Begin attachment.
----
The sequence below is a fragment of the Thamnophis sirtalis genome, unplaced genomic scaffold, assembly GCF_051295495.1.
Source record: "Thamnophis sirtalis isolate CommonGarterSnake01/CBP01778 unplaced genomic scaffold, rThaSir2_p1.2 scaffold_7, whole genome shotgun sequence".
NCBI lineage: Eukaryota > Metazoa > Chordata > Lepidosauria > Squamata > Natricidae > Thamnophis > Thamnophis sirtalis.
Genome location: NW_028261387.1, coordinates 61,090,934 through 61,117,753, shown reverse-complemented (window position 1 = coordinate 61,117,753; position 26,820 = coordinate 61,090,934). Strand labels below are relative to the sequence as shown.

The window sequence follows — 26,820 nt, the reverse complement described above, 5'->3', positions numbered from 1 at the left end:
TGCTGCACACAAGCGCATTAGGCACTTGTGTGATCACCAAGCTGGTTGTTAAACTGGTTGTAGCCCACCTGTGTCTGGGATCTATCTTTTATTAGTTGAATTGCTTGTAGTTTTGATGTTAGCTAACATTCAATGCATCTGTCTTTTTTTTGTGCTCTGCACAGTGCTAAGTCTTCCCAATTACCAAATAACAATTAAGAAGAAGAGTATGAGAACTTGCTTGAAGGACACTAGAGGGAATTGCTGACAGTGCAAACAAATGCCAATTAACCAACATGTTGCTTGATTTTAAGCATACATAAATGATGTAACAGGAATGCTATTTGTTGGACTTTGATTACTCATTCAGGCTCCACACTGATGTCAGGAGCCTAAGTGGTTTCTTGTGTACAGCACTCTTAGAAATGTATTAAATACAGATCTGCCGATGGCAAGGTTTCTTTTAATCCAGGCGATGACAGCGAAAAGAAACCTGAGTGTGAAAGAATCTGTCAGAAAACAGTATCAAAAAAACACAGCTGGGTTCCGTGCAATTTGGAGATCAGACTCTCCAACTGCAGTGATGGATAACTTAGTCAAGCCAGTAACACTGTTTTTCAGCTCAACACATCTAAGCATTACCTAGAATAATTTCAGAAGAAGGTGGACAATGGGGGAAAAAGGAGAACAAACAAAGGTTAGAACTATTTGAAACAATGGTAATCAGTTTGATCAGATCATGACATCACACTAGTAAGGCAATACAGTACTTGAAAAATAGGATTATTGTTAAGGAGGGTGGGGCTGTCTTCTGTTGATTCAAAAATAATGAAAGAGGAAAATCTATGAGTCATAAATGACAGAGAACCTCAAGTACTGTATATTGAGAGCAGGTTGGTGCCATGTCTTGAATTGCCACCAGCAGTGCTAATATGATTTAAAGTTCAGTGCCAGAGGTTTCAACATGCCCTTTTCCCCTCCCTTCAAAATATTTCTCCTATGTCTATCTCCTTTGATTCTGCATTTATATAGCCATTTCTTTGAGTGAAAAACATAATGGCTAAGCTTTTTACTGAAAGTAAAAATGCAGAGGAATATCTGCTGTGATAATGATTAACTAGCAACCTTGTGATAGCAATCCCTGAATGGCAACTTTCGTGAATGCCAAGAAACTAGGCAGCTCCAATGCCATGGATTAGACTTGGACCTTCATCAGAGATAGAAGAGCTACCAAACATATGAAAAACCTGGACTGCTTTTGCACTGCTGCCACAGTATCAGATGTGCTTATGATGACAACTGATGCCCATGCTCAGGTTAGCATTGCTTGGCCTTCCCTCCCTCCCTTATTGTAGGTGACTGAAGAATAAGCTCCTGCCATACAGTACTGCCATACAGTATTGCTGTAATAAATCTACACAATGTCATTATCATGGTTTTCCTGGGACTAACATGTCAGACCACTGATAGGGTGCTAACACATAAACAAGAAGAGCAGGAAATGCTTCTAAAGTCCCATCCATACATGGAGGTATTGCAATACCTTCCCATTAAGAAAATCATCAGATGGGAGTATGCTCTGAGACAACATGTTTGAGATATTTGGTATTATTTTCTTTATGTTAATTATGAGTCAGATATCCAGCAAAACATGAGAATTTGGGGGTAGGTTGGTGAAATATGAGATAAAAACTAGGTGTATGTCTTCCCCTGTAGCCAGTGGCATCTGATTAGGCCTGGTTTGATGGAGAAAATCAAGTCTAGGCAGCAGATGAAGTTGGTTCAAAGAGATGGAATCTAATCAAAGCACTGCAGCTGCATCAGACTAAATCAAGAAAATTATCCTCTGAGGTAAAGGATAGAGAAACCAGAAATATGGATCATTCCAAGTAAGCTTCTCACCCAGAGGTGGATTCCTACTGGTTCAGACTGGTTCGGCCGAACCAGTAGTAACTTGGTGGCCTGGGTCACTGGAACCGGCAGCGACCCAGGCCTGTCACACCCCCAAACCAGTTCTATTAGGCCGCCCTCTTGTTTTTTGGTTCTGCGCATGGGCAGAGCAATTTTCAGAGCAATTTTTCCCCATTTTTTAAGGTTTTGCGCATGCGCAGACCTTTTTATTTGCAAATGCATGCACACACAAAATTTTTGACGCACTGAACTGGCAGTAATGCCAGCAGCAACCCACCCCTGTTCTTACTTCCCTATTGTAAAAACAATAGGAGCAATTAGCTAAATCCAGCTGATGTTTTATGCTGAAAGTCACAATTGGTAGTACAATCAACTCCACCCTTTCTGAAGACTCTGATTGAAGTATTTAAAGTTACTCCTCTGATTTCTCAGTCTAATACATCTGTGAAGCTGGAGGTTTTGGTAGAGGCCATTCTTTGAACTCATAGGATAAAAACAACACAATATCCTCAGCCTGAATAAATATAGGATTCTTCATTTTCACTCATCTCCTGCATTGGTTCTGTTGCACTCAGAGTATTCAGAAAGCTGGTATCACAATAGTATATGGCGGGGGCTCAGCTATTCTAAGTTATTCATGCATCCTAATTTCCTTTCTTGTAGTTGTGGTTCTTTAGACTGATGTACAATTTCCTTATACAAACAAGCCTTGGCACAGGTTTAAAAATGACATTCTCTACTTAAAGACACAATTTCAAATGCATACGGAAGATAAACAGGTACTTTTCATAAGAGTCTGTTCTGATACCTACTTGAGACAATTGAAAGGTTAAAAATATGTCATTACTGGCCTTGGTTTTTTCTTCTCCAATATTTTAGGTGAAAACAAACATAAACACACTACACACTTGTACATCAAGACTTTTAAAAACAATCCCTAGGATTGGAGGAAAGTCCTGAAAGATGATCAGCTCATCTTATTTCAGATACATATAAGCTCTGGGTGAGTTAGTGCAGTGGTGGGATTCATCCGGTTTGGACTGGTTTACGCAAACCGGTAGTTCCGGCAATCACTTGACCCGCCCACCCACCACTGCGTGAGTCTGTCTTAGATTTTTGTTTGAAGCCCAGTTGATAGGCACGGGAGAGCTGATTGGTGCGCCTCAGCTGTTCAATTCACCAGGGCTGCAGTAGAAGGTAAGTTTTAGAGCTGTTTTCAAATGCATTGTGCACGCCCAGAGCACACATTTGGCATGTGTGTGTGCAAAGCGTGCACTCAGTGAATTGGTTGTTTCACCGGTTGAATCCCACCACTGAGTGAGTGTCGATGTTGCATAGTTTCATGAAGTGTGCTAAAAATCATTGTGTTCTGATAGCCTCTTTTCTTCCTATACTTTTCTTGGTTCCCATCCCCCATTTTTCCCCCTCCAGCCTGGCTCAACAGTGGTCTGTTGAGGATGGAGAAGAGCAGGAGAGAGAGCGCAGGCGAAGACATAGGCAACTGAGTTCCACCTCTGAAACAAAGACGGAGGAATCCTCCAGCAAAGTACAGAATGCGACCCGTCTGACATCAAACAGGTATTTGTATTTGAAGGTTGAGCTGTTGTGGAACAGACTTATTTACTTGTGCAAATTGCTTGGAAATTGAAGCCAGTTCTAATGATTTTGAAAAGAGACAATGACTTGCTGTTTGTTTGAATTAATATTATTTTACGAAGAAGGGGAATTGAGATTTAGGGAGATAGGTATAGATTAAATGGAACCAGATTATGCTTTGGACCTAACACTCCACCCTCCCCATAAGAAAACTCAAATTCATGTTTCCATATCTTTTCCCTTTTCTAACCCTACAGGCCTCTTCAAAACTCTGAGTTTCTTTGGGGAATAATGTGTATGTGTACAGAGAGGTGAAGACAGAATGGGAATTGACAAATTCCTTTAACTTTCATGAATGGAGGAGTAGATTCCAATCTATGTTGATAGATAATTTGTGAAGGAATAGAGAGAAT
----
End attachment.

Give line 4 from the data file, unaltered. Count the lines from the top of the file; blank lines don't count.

Genome location: NW_028261387.1, coordinates 61,090,934 through 61,117,753, shown reverse-complemented (window position 1 = coordinate 61,117,753; position 26,820 = coordinate 61,090,934). Strand labels below are relative to the sequence as shown.